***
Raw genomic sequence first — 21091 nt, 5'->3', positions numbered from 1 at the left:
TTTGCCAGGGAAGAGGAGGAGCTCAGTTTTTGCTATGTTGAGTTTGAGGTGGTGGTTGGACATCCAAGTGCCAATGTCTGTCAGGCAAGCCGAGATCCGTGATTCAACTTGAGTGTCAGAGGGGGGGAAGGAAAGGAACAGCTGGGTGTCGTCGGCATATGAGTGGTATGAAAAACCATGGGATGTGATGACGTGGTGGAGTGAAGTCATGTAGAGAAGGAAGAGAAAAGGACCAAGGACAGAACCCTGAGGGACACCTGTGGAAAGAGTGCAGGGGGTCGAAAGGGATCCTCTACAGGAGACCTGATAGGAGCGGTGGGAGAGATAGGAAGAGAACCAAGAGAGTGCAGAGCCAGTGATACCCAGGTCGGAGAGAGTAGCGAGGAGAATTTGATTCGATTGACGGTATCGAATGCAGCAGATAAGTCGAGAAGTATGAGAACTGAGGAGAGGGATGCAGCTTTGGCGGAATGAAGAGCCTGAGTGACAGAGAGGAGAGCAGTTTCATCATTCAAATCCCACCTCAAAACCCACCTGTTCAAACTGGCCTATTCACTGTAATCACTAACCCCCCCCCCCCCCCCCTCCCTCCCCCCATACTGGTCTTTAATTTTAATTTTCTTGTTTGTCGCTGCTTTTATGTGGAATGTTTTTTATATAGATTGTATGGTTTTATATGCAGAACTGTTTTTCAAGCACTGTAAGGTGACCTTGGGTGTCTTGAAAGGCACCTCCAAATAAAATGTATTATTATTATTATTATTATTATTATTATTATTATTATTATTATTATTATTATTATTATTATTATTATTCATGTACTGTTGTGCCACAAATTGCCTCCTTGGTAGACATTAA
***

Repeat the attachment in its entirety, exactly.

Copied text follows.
Raw genomic sequence first — 21091 nt, 5'->3', positions numbered from 1 at the left:
TTTGCCAGGGAAGAGGAGGAGCTCAGTTTTTGCTATGTTGAGTTTGAGGTGGTGGTTGGACATCCAAGTGCCAATGTCTGTCAGGCAAGCCGAGATCCGTGATTCAACTTGAGTGTCAGAGGGGGGGAAGGAAAGGAACAGCTGGGTGTCGTCGGCATATGAGTGGTATGAAAAACCATGGGATGTGATGACGTGGTGGAGTGAAGTCATGTAGAGAAGGAAGAGAAAAGGACCAAGGACAGAACCCTGAGGGACACCTGTGGAAAGAGTGCAGGGGGTCGAAAGGGATCCTCTACAGGAGACCTGATAGGAGCGGTGGGAGAGATAGGAAGAGAACCAAGAGAGTGCAGAGCCAGTGATACCCAGGTCGGAGAGAGTAGCGAGGAGAATTTGATTCGATTGACGGTATCGAATGCAGCAGATAAGTCGAGAAGTATGAGAACTGAGGAGAGGGATGCAGCTTTGGCGGAATGAAGAGCCTGAGTGACAGAGAGGAGAGCAGTTTCATCATTCAAATCCCACCTCAAAACCCACCTGTTCAAACTGGCCTATTCACTGTAATCACTAACCCCCCCCCCCCCCCCCTCCCTCCCCCCATACTGGTCTTTAATTTTAATTTTCTTGTTTGTCGCTGCTTTTATGTGGAATGTTTTTTATATAGATTGTATGGTTTTATATGCAGAACTGTTTTTCAAGCACTGTAAGGTGACCTTGGGTGTCTTGAAAGGCACCTCCAAATAAAATGTATTATTATTATTATTATTATTATTATTATTATTATTATTATTATTATTATTATTATTATTATTATTATTCATGTACTGTTGTGCCACAAATTGCCTCCTTGGTAGACATTAA